On Notice: Walgreens [4/03/2009]

About a year ago, without warning Walgreens switched my birth control prescription from Barr's Apri to Watson's Reclipsen. The active chemicals (desogestrel and ethinyl estradiol) are supposedly the same and supposedly in the same amounts (0.15 mg and 0.03 mg).

So, despite freaking out I decided to try them anyway. I experienced a number of unpleasant differences. I won't go into all the details, but, it wasn't nice, and definitely was not the norm for me. I thought, maybe my body just needs some time to adjust, it is the same after all, right? So, I stuck with the new pills for 2 more refills a total of almost 3 months. I did not get any better, and my body did not adjust.

The pills were obviously different in some way. I wish I had a way to test them myself and find out what the difference is. Maybe it was one of the inactive chemicals, that actually has an effect? Maybe it was something about the manufacturing machines or process? Maybe Watson does not do as much quality assurance testing? I suppose it's even possible that just my mind knowing it's a different product could have caused a placebo like effect that made my body respond differently.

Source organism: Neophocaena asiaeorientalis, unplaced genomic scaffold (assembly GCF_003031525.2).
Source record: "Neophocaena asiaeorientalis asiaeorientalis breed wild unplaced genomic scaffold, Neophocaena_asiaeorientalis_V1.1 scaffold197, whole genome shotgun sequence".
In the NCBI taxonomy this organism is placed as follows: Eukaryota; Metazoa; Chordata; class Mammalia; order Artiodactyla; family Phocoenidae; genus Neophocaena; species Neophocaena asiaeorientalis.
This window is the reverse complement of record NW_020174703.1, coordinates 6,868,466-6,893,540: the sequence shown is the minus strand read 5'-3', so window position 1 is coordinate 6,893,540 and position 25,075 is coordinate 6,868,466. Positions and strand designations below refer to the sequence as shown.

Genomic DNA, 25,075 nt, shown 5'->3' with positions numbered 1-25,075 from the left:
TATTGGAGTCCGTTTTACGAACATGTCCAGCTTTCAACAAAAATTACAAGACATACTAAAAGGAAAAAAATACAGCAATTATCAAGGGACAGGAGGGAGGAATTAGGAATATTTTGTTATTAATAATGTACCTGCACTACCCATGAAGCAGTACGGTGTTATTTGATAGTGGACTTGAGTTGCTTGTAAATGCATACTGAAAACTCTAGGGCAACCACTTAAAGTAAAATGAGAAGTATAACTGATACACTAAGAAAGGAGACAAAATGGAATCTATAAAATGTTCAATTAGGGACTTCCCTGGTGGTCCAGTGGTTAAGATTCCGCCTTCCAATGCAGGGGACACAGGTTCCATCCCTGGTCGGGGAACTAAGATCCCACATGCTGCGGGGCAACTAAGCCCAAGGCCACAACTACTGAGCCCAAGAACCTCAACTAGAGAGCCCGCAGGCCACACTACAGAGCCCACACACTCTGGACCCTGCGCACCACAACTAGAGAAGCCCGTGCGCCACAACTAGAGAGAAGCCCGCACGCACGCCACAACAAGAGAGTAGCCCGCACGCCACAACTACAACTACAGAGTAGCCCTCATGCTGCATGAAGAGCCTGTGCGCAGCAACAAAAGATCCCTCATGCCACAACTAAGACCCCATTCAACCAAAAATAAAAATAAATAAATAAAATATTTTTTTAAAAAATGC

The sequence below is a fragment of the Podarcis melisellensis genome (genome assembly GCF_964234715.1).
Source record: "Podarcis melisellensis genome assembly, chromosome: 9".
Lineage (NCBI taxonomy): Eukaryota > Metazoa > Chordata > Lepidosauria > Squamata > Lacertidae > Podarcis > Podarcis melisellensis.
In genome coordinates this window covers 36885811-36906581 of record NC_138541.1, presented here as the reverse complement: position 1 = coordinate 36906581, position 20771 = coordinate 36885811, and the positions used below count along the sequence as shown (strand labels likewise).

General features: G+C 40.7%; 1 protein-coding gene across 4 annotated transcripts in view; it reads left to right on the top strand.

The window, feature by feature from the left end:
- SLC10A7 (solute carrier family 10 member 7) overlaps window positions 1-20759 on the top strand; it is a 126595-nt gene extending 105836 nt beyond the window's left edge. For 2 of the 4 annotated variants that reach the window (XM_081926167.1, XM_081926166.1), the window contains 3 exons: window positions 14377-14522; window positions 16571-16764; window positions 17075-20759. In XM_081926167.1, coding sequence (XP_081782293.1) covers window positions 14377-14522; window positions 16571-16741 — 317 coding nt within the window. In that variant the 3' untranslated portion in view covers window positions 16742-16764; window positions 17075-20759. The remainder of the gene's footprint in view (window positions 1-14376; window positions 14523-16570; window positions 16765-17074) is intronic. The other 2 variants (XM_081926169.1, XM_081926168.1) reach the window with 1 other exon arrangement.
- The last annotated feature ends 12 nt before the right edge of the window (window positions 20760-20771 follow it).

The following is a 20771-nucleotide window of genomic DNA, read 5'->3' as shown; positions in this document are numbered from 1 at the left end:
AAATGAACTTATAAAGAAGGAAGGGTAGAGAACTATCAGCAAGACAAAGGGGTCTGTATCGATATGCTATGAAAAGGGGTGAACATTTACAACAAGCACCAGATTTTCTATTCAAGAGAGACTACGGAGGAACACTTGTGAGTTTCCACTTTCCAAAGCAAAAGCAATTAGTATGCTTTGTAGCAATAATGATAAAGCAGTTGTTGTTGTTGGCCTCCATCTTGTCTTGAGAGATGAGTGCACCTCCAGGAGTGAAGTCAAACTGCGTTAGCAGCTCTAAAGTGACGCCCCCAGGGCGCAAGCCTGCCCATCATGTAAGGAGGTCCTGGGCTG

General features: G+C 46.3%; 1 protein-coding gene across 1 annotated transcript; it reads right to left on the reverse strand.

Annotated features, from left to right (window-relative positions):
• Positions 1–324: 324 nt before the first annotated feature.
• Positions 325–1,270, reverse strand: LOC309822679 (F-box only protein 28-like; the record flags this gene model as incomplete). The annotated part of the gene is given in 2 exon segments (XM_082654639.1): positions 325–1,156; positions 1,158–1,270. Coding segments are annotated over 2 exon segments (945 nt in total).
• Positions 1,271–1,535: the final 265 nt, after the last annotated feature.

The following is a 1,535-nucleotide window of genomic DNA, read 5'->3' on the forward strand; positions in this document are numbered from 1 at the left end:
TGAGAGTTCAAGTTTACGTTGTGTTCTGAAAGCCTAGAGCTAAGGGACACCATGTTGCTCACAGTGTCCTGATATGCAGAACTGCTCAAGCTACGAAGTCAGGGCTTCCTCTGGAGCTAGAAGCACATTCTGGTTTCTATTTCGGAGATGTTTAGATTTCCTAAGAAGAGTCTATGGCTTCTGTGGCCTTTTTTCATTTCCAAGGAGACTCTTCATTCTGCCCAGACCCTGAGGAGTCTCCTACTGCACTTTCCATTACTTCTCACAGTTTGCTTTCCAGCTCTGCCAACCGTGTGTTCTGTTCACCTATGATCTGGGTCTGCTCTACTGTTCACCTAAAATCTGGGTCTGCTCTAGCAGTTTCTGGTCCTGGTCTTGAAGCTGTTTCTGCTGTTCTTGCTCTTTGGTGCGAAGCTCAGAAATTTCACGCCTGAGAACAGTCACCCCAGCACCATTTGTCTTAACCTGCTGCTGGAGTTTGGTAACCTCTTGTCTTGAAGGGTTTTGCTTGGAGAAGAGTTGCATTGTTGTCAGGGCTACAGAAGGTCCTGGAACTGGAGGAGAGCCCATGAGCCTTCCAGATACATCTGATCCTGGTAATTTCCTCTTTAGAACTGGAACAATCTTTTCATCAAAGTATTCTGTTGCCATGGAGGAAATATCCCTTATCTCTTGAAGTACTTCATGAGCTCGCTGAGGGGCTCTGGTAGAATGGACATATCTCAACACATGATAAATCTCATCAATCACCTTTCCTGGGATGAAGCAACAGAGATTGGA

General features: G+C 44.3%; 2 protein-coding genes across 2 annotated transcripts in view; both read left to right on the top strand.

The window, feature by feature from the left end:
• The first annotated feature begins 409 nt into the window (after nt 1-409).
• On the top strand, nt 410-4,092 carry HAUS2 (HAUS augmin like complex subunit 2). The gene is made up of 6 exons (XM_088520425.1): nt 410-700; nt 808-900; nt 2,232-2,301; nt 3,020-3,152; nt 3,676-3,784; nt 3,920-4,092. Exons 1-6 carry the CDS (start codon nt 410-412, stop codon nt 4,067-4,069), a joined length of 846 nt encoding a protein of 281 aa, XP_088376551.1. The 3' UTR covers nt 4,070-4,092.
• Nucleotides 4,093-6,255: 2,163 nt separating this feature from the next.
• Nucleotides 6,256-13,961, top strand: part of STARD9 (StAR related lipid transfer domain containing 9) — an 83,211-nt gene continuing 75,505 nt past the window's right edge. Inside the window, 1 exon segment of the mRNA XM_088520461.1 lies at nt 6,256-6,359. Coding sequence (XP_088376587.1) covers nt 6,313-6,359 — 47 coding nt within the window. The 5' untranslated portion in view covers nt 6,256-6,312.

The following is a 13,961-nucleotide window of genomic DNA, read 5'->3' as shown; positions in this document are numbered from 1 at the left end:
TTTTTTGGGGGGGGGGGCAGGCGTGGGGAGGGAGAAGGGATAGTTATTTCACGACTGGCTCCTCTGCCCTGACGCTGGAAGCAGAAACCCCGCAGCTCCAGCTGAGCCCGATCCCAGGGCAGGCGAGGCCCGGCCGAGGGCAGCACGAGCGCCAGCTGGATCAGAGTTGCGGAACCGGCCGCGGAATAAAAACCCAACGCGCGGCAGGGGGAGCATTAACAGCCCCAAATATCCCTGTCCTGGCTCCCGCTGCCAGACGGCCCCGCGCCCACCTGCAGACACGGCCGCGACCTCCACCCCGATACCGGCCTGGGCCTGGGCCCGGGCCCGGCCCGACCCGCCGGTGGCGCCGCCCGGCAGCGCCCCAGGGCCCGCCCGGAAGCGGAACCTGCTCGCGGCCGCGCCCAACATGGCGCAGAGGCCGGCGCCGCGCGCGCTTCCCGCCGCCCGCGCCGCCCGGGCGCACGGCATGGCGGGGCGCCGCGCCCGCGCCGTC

Luckily CVS carries Barr's Apri. I was able to easily switch my prescription from Walgreens to CVS and all went back to normal. Thank you CVS! Thank you Barr! And Walgreens, you are officially on notice. To think one drug is replaceable for another will end up costing you customers when they spot the difference.

I'm not the only one who has had medication switched by the pharmacy. Sometimes the consequences are much worse than my discomfort. I recently read this article in Prevention magazine that goes into much more detail about the problems these switches have caused:



jes said...

I'm interested in your side effects. I've taken the generic form of this birth control for many, many years, 2 years ago Rite-Aid switched me to reclipsen and I had no problems until the last two months. I've had terrible breakthrough bleeding and ridiculous cramping (plus I've been a little ornery). I was wondering if anyone else had these problems when I found your blog. I wondered if maybe Watson Labs moved their manufacturing out of the US or something. I haven't been able to find out.

mmm said...

Side effects were breakthrough spotting (which never ever happens with Apri), worse than the usual normal cramps, heavier flow, flow lasting 7-8 days instead of 5-6 days, and tender breasts. I've taken birth control for 14 years, and I'm always cranky so I wouldn't say that was out of the ordinary.